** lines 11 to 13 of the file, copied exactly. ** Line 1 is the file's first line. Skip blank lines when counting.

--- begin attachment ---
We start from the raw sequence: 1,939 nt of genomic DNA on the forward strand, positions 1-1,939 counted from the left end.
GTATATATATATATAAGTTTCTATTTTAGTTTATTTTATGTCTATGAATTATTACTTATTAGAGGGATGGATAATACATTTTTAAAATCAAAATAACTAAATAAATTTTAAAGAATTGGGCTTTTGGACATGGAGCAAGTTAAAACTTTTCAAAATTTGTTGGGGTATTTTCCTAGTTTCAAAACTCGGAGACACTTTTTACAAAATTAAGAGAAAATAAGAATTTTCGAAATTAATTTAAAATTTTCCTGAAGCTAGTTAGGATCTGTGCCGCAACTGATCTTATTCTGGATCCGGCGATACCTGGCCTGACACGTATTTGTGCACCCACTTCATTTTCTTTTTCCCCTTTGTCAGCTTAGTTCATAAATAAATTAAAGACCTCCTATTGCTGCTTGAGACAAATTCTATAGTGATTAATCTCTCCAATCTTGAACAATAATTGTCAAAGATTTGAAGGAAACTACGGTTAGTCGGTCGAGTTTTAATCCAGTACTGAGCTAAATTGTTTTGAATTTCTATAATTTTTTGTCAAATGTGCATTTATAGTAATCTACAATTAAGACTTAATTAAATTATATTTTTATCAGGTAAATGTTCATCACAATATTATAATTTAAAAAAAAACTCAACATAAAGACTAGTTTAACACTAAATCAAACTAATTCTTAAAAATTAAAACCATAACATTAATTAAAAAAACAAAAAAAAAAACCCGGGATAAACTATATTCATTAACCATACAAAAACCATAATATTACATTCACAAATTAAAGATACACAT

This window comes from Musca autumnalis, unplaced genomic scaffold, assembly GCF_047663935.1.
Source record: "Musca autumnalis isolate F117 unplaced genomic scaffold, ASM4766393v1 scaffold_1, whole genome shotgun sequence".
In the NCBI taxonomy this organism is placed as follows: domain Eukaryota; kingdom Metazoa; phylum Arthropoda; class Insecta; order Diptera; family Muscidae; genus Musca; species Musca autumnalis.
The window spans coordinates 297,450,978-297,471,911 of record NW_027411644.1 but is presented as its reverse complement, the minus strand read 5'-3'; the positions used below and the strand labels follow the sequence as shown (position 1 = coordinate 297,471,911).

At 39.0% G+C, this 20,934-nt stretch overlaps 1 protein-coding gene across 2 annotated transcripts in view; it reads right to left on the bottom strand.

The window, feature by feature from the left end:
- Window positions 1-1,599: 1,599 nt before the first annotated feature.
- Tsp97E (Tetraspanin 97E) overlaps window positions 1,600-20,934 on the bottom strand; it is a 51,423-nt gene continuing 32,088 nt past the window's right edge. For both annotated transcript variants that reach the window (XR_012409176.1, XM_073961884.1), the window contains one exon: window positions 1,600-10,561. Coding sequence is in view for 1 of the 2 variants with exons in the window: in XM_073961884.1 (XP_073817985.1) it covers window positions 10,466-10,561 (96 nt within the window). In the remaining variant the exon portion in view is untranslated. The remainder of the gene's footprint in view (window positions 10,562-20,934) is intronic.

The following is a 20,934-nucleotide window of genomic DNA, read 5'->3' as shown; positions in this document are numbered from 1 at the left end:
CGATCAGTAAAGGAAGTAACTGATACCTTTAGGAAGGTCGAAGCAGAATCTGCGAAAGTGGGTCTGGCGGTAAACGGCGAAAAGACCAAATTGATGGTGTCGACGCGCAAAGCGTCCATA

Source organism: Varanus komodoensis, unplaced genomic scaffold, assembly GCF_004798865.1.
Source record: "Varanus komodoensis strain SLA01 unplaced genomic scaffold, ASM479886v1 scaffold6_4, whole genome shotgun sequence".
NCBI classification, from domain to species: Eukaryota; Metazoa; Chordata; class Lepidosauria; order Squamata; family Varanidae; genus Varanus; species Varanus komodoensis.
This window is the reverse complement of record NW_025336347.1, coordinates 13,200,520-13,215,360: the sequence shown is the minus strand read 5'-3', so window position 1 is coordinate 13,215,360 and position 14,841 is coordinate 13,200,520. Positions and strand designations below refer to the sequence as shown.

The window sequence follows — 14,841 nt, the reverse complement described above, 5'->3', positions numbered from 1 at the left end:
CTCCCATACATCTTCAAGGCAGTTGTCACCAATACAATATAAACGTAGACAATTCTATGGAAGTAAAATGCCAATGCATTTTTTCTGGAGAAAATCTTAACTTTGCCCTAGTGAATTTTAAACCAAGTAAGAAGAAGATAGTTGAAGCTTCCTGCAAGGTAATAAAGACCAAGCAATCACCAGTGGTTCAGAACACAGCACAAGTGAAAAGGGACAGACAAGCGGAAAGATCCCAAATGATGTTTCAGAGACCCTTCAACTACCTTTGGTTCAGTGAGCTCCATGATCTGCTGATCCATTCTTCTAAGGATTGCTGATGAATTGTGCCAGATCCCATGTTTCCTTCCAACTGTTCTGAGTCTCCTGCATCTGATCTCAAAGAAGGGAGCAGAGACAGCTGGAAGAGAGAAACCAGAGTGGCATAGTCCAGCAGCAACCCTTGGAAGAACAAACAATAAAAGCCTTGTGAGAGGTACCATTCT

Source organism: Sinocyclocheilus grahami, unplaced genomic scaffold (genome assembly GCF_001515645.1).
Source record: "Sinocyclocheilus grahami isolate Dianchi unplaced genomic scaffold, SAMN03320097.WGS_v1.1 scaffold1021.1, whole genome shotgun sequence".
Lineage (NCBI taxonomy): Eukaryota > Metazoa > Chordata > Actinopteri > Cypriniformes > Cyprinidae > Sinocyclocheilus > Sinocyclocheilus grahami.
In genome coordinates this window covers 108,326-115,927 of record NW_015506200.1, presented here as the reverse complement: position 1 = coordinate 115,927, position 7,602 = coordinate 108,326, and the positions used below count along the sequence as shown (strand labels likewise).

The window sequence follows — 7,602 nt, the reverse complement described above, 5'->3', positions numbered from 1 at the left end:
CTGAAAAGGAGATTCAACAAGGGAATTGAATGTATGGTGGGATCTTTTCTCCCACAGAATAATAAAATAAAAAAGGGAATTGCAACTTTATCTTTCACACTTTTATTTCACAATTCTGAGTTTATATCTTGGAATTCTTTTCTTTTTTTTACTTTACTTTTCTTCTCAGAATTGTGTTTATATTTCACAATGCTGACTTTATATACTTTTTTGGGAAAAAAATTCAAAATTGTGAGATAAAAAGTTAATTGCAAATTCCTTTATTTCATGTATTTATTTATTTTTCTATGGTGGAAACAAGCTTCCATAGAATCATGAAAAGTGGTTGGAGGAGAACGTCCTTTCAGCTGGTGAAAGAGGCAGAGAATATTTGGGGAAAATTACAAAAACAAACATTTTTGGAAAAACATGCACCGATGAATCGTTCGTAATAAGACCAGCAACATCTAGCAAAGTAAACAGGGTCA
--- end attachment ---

The following is a 20,934-nucleotide window of genomic DNA, read 5'->3' as shown; positions in this document are numbered from 1 at the left end:
CGATCAGTAAAGGAAGTAACTGATACCTTTAGGAAGGTCGAAGCAGAATCTGCGAAAGTGGGTCTGGCGGTAAACGGCGAAAAGACCAAATTGATGGTGTCGACGCGCAAAGCGTCCATA

Source organism: Varanus komodoensis, unplaced genomic scaffold, assembly GCF_004798865.1.